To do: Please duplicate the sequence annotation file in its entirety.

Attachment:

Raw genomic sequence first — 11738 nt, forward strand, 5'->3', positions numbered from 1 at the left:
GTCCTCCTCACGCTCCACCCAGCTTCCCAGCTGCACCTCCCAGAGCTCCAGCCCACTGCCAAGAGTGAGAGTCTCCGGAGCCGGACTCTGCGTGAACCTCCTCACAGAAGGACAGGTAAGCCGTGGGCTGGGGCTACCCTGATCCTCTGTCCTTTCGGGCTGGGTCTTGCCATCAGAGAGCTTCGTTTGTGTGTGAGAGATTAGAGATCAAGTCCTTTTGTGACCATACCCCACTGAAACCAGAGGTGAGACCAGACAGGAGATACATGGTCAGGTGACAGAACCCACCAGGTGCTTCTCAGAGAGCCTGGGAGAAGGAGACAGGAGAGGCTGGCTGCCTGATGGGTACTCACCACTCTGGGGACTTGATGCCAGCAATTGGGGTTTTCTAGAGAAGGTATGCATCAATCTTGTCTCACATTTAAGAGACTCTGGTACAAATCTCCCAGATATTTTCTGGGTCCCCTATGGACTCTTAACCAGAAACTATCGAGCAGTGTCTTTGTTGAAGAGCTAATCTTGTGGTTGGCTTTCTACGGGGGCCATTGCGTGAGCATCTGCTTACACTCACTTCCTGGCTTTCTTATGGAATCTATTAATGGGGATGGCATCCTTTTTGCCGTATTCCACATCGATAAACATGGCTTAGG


Raw genomic sequence first — 11738 nt, forward strand, 5'->3', positions numbered from 1 at the left:
GTCCTCCTCACGCTCCACCCAGCTTCCCAGCTGCACCTCCCAGAGCTCCAGCCCACTGCCAAGAGTGAGAGTCTCCGGAGCCGGACTCTGCGTGAACCTCCTCACAGAAGGACAGGTAAGCCGTGGGCTGGGGCTACCCTGATCCTCTGTCCTTTCGGGCTGGGTCTTGCCATCAGAGAGCTTCGTTTGTGTGTGAGAGATTAGAGATCAAGTCCTTTTGTGACCATACCCCACTGAAACCAGAGGTGAGACCAGACAGGAGATACATGGTCAGGTGACAGAACCCACCAGGTGCTTCTCAGAGAGCCTGGGAGAAGGAGACAGGAGAGGCTGGCTGCCTGATGGGTACTCACCACTCTGGGGACTTGATGCCAGCAATTGGGGTTTTCTAGAGAAGGTATGCATCAATCTTGTCTCACATTTAAGAGACTCTGGTACAAATCTCCCAGATATTTTCTGGGTCCCCTATGGACTCTTAACCAGAAACTATCGAGCAGTGTCTTTGTTGAAGAGCTAATCTTGTGGTTGGCTTTCTACGGGGGCCATTGCGTGAGCATCTGCTTACACTCACTTCCTGGCTTTCTTATGGAATCTATTAATGGGGATGGCATCCTTTTTGCCGTATTCCACATCGATAAACATGGCTTAGG